Oscars flub engulfs PwC in controversy
‘Human error’ could impact firm’s reputation as an awards monitor
The now-infamous Oscars flub engulfed PricewaterhouseCoopers in crisis Monday, threatening to undermine the auditing giant’s reputation as the Academy Awards awards ceremony monitor amid jokes and ridicule by so- cial media users and others.
The firm, popularly referred to as PwC, apologized after award presenters Sunday night incorrectly announced La La Land as 2016 Best Picture winner. The mistake triggered an off-stage scramble that spilled onto the stage and led to an embarrassing reversal in which Moonlight was correctly crowned champion.
Next comes a business scramble as the New York City-based company with $35.9 billion in 2016 revenue seeks to avoid a permanent blow to its reputation. Corporate experts predicted Monday that short-term damage is likely inevitable but said the long-range business outlook hasn’t necessarily dimmed.
“At the end of the day we made a human error,” Tim Ryan, U.S. chairman and senior partner of PWC told USA TODAY on Monday. “We made a mistake. What happened was, our partner on the left side of the stage, Brian Cullinan ... handed the wrong envelope to (actor) Warren Beatty. And the second we realized that we notified the appropriate parties and corrected the mistake.”
Efforts to reach both Cullinan and Martha Ruiz, the other PwC accountant who oversees Oscars balloting and award presentations, were unsuccessful.
The firm’s role in the movie industry’s biggest event long has been a source of pride for the firm. Rivals Ernst & Young audits the Emmys and the Golden Globe Awards and Deloitte Touche Tohmatsu audits the Grammy Awards. Both companies, along with PwC, are among the big four U.S. accounting firms. Grant Thornton, which is not as large, audited the 2016 Tony Awards.
PwC has tabulated results and monitored awards distribution for the Academy of Motion Picture Arts & Sciences for 83 years. The mistake seen by 32.9 million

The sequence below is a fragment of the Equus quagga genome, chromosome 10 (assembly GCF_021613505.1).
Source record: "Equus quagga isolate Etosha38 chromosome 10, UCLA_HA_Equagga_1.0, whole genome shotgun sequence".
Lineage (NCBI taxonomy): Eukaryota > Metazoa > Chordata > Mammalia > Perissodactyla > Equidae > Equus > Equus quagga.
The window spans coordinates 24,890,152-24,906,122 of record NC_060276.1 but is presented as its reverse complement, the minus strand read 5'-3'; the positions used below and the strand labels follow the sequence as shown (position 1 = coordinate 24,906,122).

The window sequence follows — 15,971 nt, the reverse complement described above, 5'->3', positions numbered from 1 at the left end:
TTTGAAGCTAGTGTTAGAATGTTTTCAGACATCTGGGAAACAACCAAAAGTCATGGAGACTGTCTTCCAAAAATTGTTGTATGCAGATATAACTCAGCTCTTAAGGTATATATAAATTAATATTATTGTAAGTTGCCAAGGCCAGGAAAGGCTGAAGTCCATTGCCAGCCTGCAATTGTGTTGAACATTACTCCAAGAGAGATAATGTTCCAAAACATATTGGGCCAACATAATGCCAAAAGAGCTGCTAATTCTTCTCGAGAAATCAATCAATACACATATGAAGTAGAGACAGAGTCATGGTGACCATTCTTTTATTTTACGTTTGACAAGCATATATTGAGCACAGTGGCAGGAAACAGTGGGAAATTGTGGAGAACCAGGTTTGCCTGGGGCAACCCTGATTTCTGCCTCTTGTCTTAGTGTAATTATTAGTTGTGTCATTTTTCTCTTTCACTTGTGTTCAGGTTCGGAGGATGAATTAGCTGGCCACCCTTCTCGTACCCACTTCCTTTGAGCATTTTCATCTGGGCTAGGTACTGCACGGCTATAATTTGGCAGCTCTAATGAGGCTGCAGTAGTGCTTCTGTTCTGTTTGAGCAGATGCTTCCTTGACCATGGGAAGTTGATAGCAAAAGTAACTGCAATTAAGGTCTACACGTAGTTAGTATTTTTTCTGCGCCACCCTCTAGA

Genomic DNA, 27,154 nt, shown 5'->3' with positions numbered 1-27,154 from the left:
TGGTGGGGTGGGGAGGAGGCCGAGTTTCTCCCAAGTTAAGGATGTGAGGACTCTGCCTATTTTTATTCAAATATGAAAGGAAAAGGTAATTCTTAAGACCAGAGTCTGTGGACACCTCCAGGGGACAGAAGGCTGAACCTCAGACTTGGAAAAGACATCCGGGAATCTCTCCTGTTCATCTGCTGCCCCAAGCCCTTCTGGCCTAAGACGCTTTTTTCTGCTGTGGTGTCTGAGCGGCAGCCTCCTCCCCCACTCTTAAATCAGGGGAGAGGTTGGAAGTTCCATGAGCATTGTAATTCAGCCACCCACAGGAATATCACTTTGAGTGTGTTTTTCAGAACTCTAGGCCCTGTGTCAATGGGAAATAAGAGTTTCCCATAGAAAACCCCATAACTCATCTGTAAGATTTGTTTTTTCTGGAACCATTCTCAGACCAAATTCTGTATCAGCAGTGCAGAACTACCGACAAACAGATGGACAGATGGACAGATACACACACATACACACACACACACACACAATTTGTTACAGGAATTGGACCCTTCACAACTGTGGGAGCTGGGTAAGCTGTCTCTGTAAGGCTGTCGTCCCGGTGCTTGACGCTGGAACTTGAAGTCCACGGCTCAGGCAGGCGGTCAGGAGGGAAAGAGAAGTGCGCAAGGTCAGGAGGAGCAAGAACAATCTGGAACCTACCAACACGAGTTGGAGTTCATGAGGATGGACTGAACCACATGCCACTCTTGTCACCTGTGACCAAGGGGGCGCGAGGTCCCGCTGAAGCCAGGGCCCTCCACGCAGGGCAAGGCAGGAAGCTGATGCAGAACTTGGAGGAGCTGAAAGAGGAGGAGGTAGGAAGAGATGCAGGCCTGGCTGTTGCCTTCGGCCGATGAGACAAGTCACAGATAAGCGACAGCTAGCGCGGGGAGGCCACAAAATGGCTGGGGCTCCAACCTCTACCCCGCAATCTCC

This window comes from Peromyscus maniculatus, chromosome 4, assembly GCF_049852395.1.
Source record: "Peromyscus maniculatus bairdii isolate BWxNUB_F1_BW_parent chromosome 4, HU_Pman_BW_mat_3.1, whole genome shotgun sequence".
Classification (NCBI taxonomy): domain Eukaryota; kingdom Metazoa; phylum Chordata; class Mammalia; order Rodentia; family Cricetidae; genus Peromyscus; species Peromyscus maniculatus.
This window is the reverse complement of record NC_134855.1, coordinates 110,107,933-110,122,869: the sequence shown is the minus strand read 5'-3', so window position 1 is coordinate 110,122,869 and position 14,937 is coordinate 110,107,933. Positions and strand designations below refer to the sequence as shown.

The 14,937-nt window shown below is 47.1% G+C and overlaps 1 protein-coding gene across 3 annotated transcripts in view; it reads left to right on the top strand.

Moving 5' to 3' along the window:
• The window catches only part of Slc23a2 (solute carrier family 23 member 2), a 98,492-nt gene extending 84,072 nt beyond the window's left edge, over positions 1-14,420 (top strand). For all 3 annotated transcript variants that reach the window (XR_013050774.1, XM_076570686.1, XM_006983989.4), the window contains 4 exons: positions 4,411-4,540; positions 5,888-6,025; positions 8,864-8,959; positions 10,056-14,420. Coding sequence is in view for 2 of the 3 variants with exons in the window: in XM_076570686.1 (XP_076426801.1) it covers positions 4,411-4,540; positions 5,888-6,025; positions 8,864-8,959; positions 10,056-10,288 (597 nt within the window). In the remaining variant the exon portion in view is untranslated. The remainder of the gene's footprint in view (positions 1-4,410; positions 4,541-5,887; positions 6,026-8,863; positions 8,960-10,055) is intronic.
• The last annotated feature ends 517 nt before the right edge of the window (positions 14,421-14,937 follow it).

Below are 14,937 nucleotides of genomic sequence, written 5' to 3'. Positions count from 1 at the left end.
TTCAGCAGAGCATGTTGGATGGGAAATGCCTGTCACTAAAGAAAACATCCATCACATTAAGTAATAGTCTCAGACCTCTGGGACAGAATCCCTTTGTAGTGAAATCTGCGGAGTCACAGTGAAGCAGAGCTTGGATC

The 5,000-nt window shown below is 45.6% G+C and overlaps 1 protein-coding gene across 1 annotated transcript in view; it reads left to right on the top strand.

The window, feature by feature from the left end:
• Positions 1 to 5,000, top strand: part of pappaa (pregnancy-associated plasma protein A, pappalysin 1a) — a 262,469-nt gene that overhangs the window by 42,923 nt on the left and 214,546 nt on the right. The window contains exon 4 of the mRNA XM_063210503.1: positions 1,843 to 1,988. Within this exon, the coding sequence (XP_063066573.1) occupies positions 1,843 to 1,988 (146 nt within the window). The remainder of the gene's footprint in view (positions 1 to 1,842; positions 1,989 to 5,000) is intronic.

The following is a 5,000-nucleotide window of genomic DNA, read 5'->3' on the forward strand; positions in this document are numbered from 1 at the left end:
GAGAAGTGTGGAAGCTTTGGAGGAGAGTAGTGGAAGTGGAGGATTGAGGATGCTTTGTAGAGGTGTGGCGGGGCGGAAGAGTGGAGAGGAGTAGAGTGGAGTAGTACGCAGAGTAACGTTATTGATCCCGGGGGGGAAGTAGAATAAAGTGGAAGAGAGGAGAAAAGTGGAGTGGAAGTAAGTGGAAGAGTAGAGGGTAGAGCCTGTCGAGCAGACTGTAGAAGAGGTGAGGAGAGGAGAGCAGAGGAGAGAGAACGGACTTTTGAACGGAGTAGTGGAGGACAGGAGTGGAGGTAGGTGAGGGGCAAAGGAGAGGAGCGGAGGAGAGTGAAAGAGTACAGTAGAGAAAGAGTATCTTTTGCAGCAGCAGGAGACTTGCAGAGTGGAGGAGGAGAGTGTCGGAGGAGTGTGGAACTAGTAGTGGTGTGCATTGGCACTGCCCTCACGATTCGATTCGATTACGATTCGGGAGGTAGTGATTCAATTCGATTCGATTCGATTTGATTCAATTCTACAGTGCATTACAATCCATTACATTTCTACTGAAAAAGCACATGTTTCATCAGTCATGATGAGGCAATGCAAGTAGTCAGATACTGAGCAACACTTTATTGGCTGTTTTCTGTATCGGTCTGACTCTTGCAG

TV viewers was at the end of Sunday’s ceremony in Hollywood.
For a company of accountants who pride themselves on their commitment to accuracy, an event that ordinarily helps burnish corporate credibility threatened to devolve into a crisis.
Accounting is a “credence good,” which means “customers don’t know to evaluate” it unless something goes wrong, University of Michigan business professor Erik Gordon said. “You trust in the name. If you understood accounting, you wouldn’t need PwC or KPMG or any of them. “This is the most public goof up an accounting firm could make. Accounting firms are in the background.”
Although a “simple mistake” is always possible, Gordon said accounting firms are hired to ensure public companies, for example, have processes in place to avoid blunders.
“You pay your accounting firm a fortune to review your internal control procedures and sign off that you have them,” Gordon said.
PwC is likely to suffer some immediate reputational tarnish over the mistake “because a lot of people will remember it and con- nect it with them,” said Stephen Hahn- Griffiths, managing director of the Reputation Institute, which helps global companies and other clients measure and manage corporate reputation performance. “In terms of longtime impact on the business, it’s unlikely to be a chronic challenge. Quite honestly, mistakes happen.” Hahn- Griffiths added public embarrassment could prove more damaging for the Academy than for the accounting firm.
PwC is sure to remain “the punchline of any number of gags for years to come,” says James O’Rourke, a corporate communication and reputation management expert at the University of Notre Dame’s Mendoza College of Business. But given PwC’s size, O’Rourke said PwC would remain in demand as one of the few companies with the capability of auditing other U.S. corporate giants.
Minutes before presenters Warren Beatty and Faye Dunaway announced La La Land as the victor, PwC tweeted a photo of its two accountants behind the stage monitoring the process.
PwC has often bragged of its role in ensuring the “integrity and trust” of the Oscars outcome.
“Yes, we literally count the votes, put the winning names in envelopes, and walk them down the red carpet in their own briefcase to deliver them to the ceremony!” the firm said in an online newsletter posted before this year’s Oscar night.
With the results officially tabulated, Ruiz and Cullinan memorize the winners and position themselves on either side of the stage, off screen, with separate briefcases, each containing envelopes announcing the victors. They hand the envelopes to the presenters immediately before each category.
The Oscars gaffe isn’t the first time the New York City-based company has landed in reputation-damaging controversy.
The Securities and Exchange Commission censured PwC and hit the company with a $1 million fine in a 2003 settlement of allegations stemming from the audit of SmarTalk TeleServices, a former provider of prepaid telephone cards and wireless services. The accounting firm failed to adequately audit a $25 million restructuring reserve established by SmarTalk, the SEC said.
PwC agreed to the settlement and fine without admitting or denying the allegations.
“In terms of longtime impact, it’s unlikely to be a chronic challenge. Quite honestly, mistakes happen.” Stephen Hahn- Griffiths, managing director of the Reputation Institute
Warren Beatty, left, speaks to Brian Cullinan, a CPA from PriceWaterhouseCoopers, after La La Land was incorrectly named Best Picture.